You pull into an amazing camp site, set up and kick back, listening to the sounds of the birds, and the water trickling down a creek nearby.
It’s absolutely bliss, and you’re feeling very glad of the spot you’ve pulled into, and then you hear the distinct rumble, and noise of a generator fire up nearby. Lovely. Your peace and quiet is ruined, and you curse your neighbours for bringing a noisy, smelly genset with them.
The thing is, are they in the wrong? Are they perfectly within their rights to run a generator?
If you want to upset campers these days, ask them about generators. With the change in technology a huge number of people have moved from generators to solar and batteries, but there are still plenty out there and they are not a direct swap, just yet.
Are you allowed to run a generator when camping?
Unless its specifically signed and/or mandated, you can run a generator when camping. If you run one near others though, expect at the least to get some dirty looks. The general consensus is that the generator shouldn’t run too early in the morning, or too late in the evening, and most certainly not overnight.
Now, not everyone abides by this, and we camped next to a family at Bush Bay near Carnarvon who ran their noisy generator from about 6PM, all the way to somewhere around 3AM, when it obviously ran out of fuel.
Be respectful and understanding
There are a number of people travelling who run generators not because they choose to, but because they need to. CPAP breathing machines for example, especially when used with a humidifier can draw a lot of power, and there are occasions where generators will get run when you might not want them to.
A respectful conversation, camping a decent distance away from others and some understanding and respect to each other is generally all that is needed.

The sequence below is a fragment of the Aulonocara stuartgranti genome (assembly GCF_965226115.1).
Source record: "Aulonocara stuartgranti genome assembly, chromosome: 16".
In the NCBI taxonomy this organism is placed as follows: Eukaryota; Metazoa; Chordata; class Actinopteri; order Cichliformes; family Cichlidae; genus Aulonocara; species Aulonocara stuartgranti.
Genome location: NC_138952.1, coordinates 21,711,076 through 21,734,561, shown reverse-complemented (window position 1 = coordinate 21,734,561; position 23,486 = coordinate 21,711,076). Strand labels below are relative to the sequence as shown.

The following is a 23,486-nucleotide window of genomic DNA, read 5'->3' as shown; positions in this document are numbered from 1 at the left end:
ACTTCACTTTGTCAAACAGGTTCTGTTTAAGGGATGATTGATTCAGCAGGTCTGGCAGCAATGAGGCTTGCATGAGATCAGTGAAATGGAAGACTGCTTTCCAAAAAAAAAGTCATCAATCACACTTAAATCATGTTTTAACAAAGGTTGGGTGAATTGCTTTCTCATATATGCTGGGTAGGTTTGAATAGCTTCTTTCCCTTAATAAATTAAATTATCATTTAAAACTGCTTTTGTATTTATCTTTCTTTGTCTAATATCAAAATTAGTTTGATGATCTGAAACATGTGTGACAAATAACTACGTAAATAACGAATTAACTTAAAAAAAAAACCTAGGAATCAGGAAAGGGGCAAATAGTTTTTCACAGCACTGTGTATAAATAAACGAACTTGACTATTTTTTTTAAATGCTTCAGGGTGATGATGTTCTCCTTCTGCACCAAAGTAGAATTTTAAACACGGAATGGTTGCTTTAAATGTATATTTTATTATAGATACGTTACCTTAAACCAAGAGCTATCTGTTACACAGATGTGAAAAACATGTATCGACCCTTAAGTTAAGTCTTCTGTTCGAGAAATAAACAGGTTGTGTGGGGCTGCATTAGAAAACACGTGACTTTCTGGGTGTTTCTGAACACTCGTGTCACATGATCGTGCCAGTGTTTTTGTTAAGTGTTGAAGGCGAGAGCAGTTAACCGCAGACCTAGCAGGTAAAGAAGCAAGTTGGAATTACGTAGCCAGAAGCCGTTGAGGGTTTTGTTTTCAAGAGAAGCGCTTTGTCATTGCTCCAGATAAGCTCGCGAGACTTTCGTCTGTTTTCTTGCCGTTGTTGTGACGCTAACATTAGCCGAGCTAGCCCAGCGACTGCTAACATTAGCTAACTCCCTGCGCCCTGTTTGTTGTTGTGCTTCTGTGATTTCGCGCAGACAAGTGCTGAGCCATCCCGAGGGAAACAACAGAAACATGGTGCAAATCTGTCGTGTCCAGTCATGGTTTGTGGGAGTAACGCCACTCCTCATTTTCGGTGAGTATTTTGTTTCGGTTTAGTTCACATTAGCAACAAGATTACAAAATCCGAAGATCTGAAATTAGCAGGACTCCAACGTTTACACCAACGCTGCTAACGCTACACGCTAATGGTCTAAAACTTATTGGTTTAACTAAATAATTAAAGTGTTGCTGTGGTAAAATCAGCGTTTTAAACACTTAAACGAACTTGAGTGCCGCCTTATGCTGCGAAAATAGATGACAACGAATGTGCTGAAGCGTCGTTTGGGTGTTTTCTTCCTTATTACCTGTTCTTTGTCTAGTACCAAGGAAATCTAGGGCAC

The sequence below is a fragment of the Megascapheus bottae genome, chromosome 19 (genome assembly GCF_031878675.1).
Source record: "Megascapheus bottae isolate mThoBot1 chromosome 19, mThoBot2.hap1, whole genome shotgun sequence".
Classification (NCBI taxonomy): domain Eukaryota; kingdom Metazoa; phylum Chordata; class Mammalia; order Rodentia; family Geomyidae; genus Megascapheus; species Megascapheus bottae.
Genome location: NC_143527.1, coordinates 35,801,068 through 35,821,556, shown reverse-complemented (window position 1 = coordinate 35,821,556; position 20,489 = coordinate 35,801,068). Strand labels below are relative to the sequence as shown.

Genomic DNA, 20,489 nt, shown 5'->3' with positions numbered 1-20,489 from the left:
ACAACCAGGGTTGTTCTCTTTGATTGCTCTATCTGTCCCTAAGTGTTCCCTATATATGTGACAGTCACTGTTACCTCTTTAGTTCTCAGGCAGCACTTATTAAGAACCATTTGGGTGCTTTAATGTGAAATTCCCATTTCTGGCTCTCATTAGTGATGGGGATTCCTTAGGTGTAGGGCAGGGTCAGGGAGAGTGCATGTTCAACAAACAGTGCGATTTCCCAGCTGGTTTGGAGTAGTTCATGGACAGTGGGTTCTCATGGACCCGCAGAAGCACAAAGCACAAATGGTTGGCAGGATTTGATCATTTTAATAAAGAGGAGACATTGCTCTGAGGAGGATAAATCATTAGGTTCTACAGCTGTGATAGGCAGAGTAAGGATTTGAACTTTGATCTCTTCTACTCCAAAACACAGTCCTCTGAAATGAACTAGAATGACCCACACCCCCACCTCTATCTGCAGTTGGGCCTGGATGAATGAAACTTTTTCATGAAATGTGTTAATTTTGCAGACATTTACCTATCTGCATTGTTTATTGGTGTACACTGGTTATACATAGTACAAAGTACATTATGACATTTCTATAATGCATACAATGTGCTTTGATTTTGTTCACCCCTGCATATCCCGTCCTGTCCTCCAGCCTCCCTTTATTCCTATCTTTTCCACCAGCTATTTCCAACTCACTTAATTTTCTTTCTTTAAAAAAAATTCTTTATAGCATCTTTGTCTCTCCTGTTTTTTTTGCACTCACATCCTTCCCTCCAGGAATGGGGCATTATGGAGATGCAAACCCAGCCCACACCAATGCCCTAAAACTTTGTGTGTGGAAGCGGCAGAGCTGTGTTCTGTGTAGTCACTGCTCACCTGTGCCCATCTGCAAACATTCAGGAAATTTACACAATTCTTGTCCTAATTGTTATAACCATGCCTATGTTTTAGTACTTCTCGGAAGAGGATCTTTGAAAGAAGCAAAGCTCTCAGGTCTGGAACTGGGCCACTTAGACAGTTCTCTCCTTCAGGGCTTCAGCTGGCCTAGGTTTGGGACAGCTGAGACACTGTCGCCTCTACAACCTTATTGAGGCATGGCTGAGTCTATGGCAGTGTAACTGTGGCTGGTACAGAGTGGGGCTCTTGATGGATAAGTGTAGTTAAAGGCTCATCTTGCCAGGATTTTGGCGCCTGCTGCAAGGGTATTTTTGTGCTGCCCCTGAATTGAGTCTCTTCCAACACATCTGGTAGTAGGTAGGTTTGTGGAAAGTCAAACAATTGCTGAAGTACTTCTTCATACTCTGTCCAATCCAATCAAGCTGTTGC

This works both ways though; if you have a generator, you should be respectful in the way you run it for the good of those around you. Running it for hours and hours during the day in a busy camp site, or where people are unable to camp away from you is not very respectful, and you’ll likely cop some looks for doing so (as a minimum!)
When should you turn your generator off?
Generators are somewhat accepted during the day, but if you are going to run them into the night don’t be surprised if people around you get upset. Using them for dinner as required (or short bursts) in the evening is generally OK, but don’t run them beyond 9PM if you can avoid it.
Where should you place a generator?
If you are a respectful generator user, you’ll put it somewhere that stops the noise from going too far. Behind some tree’s, or in a small hole in the ground (with proper ventilation), or behind a sand mound can work really well.
Have a good think about where the noise and fumes are going to travel, so you limit the annoyance of other campers nearby.
What solar and battery system do you need to ditch the generator?
There’s some seriously crazy lithium battery and solar setups getting around these days, and you can 100% remove the need to take a generator if you want.
However, this comes at a cost, and there will still be times where a lack of sunlight makes the solar struggle, and a generator as a backup can be handy.
The exact setup that you need depends on what you want to run, and for how long. For us, we’re running an induction cooktop full time, along with an 82L freezer, water pumps, lights and a toaster as needed on 340aH of Lithium batteries and 720W of solar panels, plus our Isuzu Dmax electrical system as backup when needed.
If we have more than a few cloudy days we need to go back to gas for cooking, but it generally works pretty well.
If you want to run air conditioners, or other heavy electrical consumers then you will need a bigger system, and there are quite a few vans with more than 600aH of lithium and 1000W of solar on the roof.